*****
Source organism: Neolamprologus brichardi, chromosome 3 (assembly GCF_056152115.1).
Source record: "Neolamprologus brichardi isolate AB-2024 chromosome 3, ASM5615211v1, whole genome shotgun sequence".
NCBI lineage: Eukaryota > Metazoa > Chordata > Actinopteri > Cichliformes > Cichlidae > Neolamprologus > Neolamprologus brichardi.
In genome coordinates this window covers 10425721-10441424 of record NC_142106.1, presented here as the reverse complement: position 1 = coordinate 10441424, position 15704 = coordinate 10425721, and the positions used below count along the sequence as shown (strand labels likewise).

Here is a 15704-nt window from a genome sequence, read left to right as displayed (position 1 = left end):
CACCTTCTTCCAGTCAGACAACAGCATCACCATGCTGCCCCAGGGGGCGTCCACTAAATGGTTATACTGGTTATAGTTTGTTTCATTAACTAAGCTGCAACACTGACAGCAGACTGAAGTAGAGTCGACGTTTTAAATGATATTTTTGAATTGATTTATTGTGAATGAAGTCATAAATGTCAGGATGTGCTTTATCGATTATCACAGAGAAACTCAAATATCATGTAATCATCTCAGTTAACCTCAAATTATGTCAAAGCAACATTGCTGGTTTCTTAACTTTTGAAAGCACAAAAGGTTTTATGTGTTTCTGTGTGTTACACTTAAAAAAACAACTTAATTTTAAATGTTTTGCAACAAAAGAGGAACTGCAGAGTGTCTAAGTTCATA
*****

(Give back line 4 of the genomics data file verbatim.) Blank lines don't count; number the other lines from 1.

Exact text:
In genome coordinates this window covers 10425721-10441424 of record NC_142106.1, presented here as the reverse complement: position 1 = coordinate 10441424, position 15704 = coordinate 10425721, and the positions used below count along the sequence as shown (strand labels likewise).